Nevertheless, in 2019 the U.S. Supreme Court backed a ruling by the Ninth Circuit Court of Appeals holding that “people experiencing homelessness cannot be criminally punished for sleeping outside on public property if there are no available alternatives,” according to the National Low Income Housing Coalition. NLIHC president and CEO Diane Yentel explained, “Cities must stop attempting to criminalize and hide their communities’ homeless people and instead work toward providing real solutions, starting with the only thing that truly ends homelessness: access to safe, affordable, accessible homes.”
Police and sheriff actions to eliminate outdoor encampments, therefore, require that displaced people must have access to alternative housing. Hernandez says that the notice from the Tulare County sheriff claimed replacement housing was available, although the deputies couldn’t tell him where it was. “A trailer park would charge us $450 a month,” he says, “and we just don’t have it.” Last year the New Porterville Rescue Mission on A Street was closed by the city after it couldn’t come up to safety and health codes, and one resident complained of pervasive cockroach infestation.
Part of the Tule River levee lies inside Porterville, while part of it is in the county’s unincorporated area. According to the Kings/Tulare Homeless Alliance’ 2020 Point in Time survey, 704 people in Tulare County were sleeping outside and more than two-thirds of them had been doing so for more than a year. Over half are Latinos or other people of color, and their number has nearly doubled since 2013. In Porterville itself 174 people were unsheltered. Only 163 people in both Porterville and the surrounding county were able to find beds in a shelter. While social services exist for unhoused people, Tulare County, like every county in California, clearly can’t deal with the number and rapid increase in people who have no adequate place to live.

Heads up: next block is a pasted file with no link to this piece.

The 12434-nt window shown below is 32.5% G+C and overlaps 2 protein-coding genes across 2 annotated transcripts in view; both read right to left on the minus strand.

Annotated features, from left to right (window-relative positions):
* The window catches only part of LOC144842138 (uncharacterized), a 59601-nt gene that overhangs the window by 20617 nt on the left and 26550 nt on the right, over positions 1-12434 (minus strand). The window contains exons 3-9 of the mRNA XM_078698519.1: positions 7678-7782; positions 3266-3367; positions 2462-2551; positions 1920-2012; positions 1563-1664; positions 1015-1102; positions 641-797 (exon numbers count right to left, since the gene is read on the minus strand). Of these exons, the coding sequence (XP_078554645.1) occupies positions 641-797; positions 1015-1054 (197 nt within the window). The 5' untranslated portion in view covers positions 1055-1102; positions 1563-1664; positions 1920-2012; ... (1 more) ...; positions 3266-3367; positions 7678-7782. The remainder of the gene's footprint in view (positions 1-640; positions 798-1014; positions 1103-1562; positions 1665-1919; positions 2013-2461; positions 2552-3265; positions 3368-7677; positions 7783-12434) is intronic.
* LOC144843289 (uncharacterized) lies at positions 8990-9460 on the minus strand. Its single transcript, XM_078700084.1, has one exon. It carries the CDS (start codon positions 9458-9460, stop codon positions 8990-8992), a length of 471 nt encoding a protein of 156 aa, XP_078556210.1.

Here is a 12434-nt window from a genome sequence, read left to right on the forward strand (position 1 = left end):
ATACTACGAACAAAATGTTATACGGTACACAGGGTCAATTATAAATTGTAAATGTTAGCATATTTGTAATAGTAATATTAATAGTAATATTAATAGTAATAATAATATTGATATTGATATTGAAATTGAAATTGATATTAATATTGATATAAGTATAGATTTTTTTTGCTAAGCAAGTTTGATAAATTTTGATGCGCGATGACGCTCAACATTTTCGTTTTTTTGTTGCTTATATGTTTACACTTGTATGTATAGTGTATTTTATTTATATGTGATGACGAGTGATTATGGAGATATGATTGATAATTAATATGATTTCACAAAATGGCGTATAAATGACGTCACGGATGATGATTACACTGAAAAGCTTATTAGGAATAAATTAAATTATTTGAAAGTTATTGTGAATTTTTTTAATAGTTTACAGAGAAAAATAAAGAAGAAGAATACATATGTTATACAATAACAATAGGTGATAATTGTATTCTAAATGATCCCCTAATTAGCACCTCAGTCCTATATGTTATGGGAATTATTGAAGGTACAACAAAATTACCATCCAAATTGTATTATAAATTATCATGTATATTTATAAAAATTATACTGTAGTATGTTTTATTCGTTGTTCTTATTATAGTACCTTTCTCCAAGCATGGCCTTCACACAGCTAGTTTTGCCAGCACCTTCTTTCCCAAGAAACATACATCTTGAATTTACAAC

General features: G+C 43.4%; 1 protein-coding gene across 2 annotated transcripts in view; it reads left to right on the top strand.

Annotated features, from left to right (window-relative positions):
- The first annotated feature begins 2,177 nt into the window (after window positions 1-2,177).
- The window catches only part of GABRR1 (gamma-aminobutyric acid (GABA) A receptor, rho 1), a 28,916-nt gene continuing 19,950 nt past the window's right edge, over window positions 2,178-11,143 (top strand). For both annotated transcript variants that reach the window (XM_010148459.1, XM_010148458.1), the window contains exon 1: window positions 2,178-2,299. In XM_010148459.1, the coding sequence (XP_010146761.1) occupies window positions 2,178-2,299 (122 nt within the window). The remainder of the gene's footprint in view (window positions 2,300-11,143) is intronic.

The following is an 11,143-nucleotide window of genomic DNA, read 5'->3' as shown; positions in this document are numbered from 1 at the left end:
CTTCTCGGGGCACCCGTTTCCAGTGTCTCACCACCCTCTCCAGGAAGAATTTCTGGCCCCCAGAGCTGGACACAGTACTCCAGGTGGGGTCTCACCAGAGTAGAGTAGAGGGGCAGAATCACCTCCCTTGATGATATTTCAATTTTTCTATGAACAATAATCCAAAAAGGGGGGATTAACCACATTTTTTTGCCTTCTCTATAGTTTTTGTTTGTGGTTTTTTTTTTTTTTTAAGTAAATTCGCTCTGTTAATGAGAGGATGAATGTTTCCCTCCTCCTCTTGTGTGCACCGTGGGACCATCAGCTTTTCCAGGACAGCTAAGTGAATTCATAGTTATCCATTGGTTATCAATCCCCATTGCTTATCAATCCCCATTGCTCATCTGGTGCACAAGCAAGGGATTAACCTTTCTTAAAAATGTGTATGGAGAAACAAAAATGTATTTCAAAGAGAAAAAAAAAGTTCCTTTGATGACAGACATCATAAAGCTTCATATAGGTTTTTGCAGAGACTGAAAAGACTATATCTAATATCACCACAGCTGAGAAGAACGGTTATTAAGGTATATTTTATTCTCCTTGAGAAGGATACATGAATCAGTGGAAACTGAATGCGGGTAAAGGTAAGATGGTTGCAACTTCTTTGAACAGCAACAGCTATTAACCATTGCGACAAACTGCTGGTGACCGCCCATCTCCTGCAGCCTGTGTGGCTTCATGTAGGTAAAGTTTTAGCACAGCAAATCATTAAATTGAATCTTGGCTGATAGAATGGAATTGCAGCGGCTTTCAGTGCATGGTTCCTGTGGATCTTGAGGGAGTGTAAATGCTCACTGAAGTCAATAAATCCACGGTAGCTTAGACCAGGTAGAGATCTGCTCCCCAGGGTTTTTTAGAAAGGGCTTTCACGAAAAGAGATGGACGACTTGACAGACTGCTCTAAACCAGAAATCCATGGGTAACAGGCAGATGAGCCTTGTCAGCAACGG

Sleeping in shelters, however, is dangerous during the pandemic. The Centers for Disease Control and Prevention advises that “if individual housing options are not available, allow people who are living unsheltered or in encampments to remain where they are. Clearing encampments can cause people to disperse throughout the community and break connections with service providers. This increases the potential for infectious disease spread.” Instead of forcing people to leave, the CDC asks authorities to improve sanitation, and provide bathrooms with water and washing materials.
The CDC recommendation was the basis for a court decision in Santa Cruz on Jan. 20, in which federal Judge Susan van Keulen stopped City Manager Martín Bernal and the police department from evicting people living along the San Lorenzo River. Bernal’s efforts led to a confrontation between police and residents, who were supported by community activists, on Dec. 28. Afterwards Van Keulen issued a temporary restraining order against the city.
In Tulare County community organizer Mari Perez says residents along the levee are considering similar legal actions, and attorney Michael Bracamontes has written a warning letter to the board of supervisors. “The Tule River inhabitants,” he charges, “are not being punished for any voluntary act, but instead for their involuntary status of being homeless. Because the Tule River inhabitants have nowhere else to go, they are forced to choose between sleeping exposed to the elements or subjecting themselves to criminal punishment by sleeping by the river.”
Meanwhile, the situation has grown more tense since deputies detained Hernandez for a parole violation, although he was released two days later on his own recognizance. His detention added to the fear that the deputies might arrive at any moment to begin evictions. Hernandez had been helping bring public attention to the situation of the river dwellers. “If we’ve got to go we’ve got to go,” he said glumly. “But where? It wouldn’t be so bad if we just had a place to go, but we don’t. And if we’re moved out we could be a lot less safe. The COVID is out there, everywhere you go.”